Lockwood Speech On Tourism
Embargoed Until Delivery
An Address by
Hon. Lockwood Smith PhD
Minister of Tourism
New Zealand Tourism:
The Fourth Key Goal
Room 119, Hunter Building
Wednesday 29 October 1999
Stephen Doorne & Professor Plimmer;
Tourism experts and future tourism experts.
Thank you for the opportunity to participate in your seminar, and my apologies for having to change the date on you.
When I was working towards my PhD, I really wanted to contribute to New Zealand’s leading industry.
And so I studied animal science, trying to understand how grass might be more efficiently turned into milk and beef.
In 1999, a young person wanting to contribute to New Zealand’s leading industry would study tourism.
For what it’s worth, I think you’ve made a good decision with tourism for your study, research and career.
Tourism has an outstanding future, and you have the opportunity to be part of that.
This decade, according to the international visitor survey, we’ve seen foreign exchange earnings almost double in constant 1999 dollars.
And, last week, we heard that the industry has achieved the highest ever number of international visitor arrivals in New Zealand’s history.
In just two years, we appear to have recovered from the Asian Economic Crisis.
Data on median length of stay and average spend per day is also positive.
They are very important statistics because we don’t achieve much if visitor numbers rise but length of stay and spending figures start to fall.
All the statistics need to be considered as a package but right now they all suggest an outlook that is very positive.
Given it’s election season, you might expect I’d be jumping up and down trying to claim credit for these achievements for the Government.
But I’m not going to do that.
It’s the tourism operators who have taken the risks, invested the time and money and developed the intellectual property that’s led to the remarkable development and growth of the tourism industry.
They deserve the credit.
When I became Minister of Tourism earlier this year, I asked the industry to establish a goal for foreign exchange earnings.
Just last week, the new CEO for the New Zealand Tourism Board accepted this challenge.
George Hickton set a goal for foreign exchange earnings of $7.7 billion over the next five years.
He also set a goal of increasing international visitor arrivals from 1.5 million to 2.5 million visitors over the next five years.
It’s great to have these goals articulated – it gives us all something to focus on, and real targets against which the industry can measure its performance.
And the results are exciting for the industry, and all New Zealanders.
It’s estimated that increasing foreign exchange earnings to $7.7 billion could mean a total of between 170,000 and 200,000 tourism-related jobs.
All other things being equal, tourism would, indisputably, be by far New Zealand’s biggest industry.
My role is to support the industry and the board in that effort, in areas where the Government can usefully assist.
You’ll know that I’ve set three key goals for my time as minister:
sustainable flow of tourism earnings;
Removing barriers for tourists;
Removing barriers for the industry;
The first goal – a sustainable flow of tourism earnings – is about ensuring that we attract tourists to New Zealand all through the year, every year.
The global marketing strategy is designed to support that.
Some people were initially confused and thought the strategy was to be all about attracting tourists to the mega-events of 1999/2000.
It was never about that.
It was always about leveraging off the media coverage they will generate to launch a single proposition with which to promote New Zealand over the next decade.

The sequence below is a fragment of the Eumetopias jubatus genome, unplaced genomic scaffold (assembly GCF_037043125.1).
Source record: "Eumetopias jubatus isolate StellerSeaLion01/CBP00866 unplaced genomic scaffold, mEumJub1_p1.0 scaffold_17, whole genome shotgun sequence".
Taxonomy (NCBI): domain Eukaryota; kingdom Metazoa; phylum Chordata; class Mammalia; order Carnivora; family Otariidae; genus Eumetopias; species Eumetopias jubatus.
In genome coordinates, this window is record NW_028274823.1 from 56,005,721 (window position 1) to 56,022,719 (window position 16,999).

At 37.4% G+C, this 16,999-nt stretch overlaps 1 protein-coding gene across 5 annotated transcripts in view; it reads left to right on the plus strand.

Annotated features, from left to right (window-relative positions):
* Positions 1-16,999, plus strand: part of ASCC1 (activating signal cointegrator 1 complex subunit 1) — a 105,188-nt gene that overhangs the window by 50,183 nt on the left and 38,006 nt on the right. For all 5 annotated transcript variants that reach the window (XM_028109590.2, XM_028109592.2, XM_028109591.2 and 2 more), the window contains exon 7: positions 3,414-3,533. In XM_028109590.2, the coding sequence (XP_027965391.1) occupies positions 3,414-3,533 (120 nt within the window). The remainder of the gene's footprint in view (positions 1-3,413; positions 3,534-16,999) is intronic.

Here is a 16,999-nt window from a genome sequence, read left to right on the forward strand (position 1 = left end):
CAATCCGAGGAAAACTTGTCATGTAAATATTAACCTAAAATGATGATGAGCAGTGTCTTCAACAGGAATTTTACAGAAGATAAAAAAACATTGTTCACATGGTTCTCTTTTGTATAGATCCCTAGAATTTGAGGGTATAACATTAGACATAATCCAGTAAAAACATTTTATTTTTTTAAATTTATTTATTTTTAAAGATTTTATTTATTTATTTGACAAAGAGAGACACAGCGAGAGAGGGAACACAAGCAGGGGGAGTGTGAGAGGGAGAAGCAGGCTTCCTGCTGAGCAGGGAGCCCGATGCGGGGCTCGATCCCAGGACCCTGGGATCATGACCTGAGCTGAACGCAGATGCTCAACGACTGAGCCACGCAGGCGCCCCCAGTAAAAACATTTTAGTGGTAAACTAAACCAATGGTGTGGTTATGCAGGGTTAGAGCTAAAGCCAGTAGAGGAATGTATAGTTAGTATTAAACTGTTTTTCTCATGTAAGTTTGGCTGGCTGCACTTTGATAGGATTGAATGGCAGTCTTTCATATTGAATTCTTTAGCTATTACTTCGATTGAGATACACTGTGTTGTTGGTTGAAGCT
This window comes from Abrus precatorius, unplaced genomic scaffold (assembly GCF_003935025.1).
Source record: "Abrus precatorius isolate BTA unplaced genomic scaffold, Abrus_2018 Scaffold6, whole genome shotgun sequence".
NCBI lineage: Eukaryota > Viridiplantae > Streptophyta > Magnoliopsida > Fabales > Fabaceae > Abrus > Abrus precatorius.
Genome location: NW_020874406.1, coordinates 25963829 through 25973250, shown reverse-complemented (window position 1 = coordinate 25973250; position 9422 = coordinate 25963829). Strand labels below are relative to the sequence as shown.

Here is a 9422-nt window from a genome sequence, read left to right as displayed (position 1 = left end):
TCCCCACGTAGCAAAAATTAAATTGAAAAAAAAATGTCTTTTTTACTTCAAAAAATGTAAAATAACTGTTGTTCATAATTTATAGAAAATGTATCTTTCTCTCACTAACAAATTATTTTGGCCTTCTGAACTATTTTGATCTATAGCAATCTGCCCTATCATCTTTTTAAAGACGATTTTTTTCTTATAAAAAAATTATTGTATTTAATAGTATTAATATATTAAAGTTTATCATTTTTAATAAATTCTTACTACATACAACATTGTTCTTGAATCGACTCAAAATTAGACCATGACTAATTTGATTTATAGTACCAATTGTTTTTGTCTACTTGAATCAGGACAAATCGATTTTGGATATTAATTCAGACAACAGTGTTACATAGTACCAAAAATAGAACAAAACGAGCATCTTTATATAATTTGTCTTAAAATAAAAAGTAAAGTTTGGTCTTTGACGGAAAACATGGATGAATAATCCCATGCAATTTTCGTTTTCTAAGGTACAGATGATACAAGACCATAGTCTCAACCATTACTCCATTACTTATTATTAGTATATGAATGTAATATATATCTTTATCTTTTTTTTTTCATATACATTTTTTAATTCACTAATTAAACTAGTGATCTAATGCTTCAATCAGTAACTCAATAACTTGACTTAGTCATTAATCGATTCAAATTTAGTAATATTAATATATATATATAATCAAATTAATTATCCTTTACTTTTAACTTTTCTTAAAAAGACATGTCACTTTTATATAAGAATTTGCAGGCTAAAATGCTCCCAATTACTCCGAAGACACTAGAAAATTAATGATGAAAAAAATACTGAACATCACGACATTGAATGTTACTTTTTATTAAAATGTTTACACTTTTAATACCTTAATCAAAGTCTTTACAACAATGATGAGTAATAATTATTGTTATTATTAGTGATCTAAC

I’m very happy with that single proposition – “100% Pure” – which research tells us latches into the values of potential customers.
I think it is a very compelling proposition.
More importantly, our research tells us it is.
I’m confident the strategy is going to work.
My second key goal is to reduce barriers for tourists.
It’s about achieving visa-free access for as much of the world’s population as possible.
We’re certainly making good progress there.
It’s about making it as easy as possible for those who still need visas to get them.
That’s why we’re expanding our immigration offices in China, Indonesia, Russia, South Africa and India.
And my goal is about signing as many air services agreements as possible and encouraging more airlines to fly here.
It increases capacity and competition brings down prices.
It’s vital that once people have decided to come to New Zealand that it’s easy for them to do so.
We’re making good progress on that second goal.
The third of my three key goals is reducing barriers for the industry.
By this I mean sorting out the RMA consents process, reducing taxation compliance costs and generally making it easier for our tourism industry to go about its business.
I want owners of tourism facilities to be making money working with tourists, not filling in forms for the Government.
I think these three goals are sensible yardsticks – appropriate for Government – against which I expect to be held accountable.
But today, for the first time, I want to add a fourth key goal – increasing investment in our tourism industry.
At the present time, with a hotel occupancy rate of 48.9%, it may not appear that urgent.
But with our global marketing strategy, and reducing barriers for tourists, we can expect visitor numbers to increase significantly.
For example, McDermott Fairgray forecasts visitor numbers of nearly 2.2 million by 2005.
And, of course, we want to go higher.
Right now, we are not adequately prepared for that in terms of infrastructure.
In many parts of New Zealand – Cape Reinga is one – our facilities simply could not cope.
Roads and some airports need improvement.
Rental car companies will need to buy more cars, and so on and so on.
In some cases, there is a need for investment by central and local government – roads for example – but in most cases the investment needs to come from the private sector.
A great deal of that investment will come from New Zealand, with additional funds from overseas.
The question to consider is the kind of environment that will encourage New Zealanders to invest domestically rather than overseas.
What kind of environment is needed to encourage people who invest internationally to invest here rather than in, say, Australia?
Part of the answer is the global marketing strategy.
If New Zealand and overseas investors see effort being put into the effective marketing of New Zealand globally, they will want to latch onto that.
So too efforts to reduce barriers for tourists and businesspeople to come to New Zealand.
But beyond tourism-specific measures are matters of general economic policy.
Without being too political, I believe we can say that New Zealand is a fairly attractive destination for investment right now.